November 19, 2018
Europe

Same-sex marriage and the defining image that almost wasn’t

Related Story: This is how everyone voted — and didn't vote — on same-sex marriageRelated Story: Same-sex marriage bill passes House of Representatives

Minutes before same-sex marriage became legal in Australia, a lone voice in the House of Representatives yelled "no!".

Key points:

  • David Littleproud vowed to vote with his electorate no matter the result of the survey
  • He says his personal view is that there should have been 17 No votes recorded
  • He's now being flooded with thanks from both supporters and opponents of same-sex marriage

It was met with laughter from those in the public gallery, who had been sitting patiently all day to watch this moment of history.

When the Speaker suggested the "Ayes" (those in favour of passing the bill on same-sex marriage) were in the majority, that same lone voice cried out again.

"The Noes have it!"

The laughter turned to groans of derision from many of those watching on, who couldn't believe, even at the finish line, someone was trying to delay the inevitable by forcing a division.

The procedure of "dividing" into the left and right of the chamber to count those for and against isn't automatic.

Often, when it's clear which side has the numbers, the voices alone are enough to settle the matter.

But on this issue, despite the clearest of majorities for the "Ayes", that lone voice was insistent.

A few days on, the owner of that voice is now being flooded with thanks from both supporters and opponents of same-sex marriage, across the political spectrum.

The House of Representatives showing the large majority of MPs voting in favour of the same-sex marriage bill.

A promise to vote no, no matter what the postal survey said

Queensland backbencher David Littleproud represents the seat of Maranoa, the only Nationals seat in the country to have voted no.

He'd promised to vote with his electorate no matter what the result.

In the end, 56.1 per cent of his constituents voted against legalising same-sex marriage.

So, in the final week of Parliament, Mr Littleproud informed his colleagues in the Nationals party room he was going to vote no on the floor of Parliament.

"By hell or highwater I was going to stick to my promise," he told the ABC.

He also alerted the Speaker, on the day, to listen out for his voice when the final question was put forward.

But when the moment came, Mr Littleproud says it wasn't easy.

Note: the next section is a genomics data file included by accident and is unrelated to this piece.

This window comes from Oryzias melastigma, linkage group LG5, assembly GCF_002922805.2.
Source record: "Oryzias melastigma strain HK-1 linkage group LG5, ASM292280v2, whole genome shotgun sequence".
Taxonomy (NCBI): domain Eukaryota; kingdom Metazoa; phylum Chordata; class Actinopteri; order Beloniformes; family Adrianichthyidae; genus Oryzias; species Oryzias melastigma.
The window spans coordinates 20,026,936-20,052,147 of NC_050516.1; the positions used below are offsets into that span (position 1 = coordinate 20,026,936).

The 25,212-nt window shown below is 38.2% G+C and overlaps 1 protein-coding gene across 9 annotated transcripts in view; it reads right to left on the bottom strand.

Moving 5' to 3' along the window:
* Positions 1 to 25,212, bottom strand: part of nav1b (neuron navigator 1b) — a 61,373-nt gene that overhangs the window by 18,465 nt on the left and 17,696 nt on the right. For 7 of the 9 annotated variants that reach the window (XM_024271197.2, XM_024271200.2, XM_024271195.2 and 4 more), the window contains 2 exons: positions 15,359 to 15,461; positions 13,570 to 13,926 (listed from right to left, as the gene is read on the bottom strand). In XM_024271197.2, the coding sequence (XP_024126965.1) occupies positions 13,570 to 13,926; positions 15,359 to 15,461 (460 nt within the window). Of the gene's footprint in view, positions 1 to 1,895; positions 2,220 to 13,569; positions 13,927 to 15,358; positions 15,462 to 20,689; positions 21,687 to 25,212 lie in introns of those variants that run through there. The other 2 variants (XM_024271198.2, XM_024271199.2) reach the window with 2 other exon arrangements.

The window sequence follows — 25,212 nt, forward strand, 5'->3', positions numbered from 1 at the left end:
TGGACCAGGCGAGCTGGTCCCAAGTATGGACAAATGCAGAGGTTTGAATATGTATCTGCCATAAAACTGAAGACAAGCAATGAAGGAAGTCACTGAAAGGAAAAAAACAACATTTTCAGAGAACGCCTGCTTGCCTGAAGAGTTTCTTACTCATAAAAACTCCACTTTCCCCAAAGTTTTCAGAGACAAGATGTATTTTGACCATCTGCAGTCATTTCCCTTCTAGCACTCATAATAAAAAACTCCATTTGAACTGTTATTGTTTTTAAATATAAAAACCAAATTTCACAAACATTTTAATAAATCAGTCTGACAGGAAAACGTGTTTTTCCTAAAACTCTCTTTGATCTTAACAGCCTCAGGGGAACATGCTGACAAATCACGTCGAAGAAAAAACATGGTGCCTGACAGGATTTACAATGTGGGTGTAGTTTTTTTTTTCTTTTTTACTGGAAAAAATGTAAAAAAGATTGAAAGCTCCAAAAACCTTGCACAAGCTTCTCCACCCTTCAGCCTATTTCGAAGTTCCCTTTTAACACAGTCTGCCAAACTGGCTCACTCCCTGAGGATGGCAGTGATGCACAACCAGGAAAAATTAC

The chamber had just erupted with an emphatic "Aye!". It was clear any resistance now was utterly futile.

"The adrenaline was running high, but I'm glad I did it," Mr Littleproud said.

"It was quite an intimidating moment, but I owed it to the people of my electorate to cast my vote."

David Littleproud stands over the hills in Maranoa.

Without the cry of no, the picture never would've happened

Backing down on his word would have not only broken a clear promise to his electorate, it would have denied Australia the defining image of the same-sex marriage parliamentary victory.

According to one prominent Yes supporter in Parliament, seeing Liberal, National, Labor, Greens and crossbench MPs crammed together on the Government benches, voting in favour of same-sex marriage, was an important display of unity and support for the LGBTI community, after a difficult and at times divisive debate.

For the House to divide, two No voices are required. With Bob Katter out of the chamber, it was left to Mr Littleproud's fellow National MP Keith Pitt to back him.

Had they not piped up and called for a division, the motion would have passed on the "Aye" voices alone and that defining image would never have happened.

We also wouldn't have known about the other Coalition members who intended to abstain from the final vote, even though, for some, that meant breaking a promise.

"My personal view is there should have been 17 No votes recorded," Mr Littleproud said.

Just four MPs voted against same-sex marriage in the chamber: Mr Littleproud and Mr Pitt, along with Liberal MP Russell Broadbent and crossbencher Bob Katter.

Messages of thanks

After the vote, as MPs hugged each other and waved a rainbow flag, Mr Littleproud says a lot of Yes supporters, including some from Labor, came up and thanked him for insisting on the division.

In the days since, he says he's received more than 100 emails of thanks from voters all over the country.

"A backbencher from outback Queensland normally doesn't get that many emails" he said.

As well as support from the Yes camp, Mr Littleproud says he's received a significant number of emails from No supporters in western Sydney, praising him for representing the wishes of his electorate.

Original Article

The post Same-sex marriage and the defining image that almost wasn't appeared first on News Wire Now.

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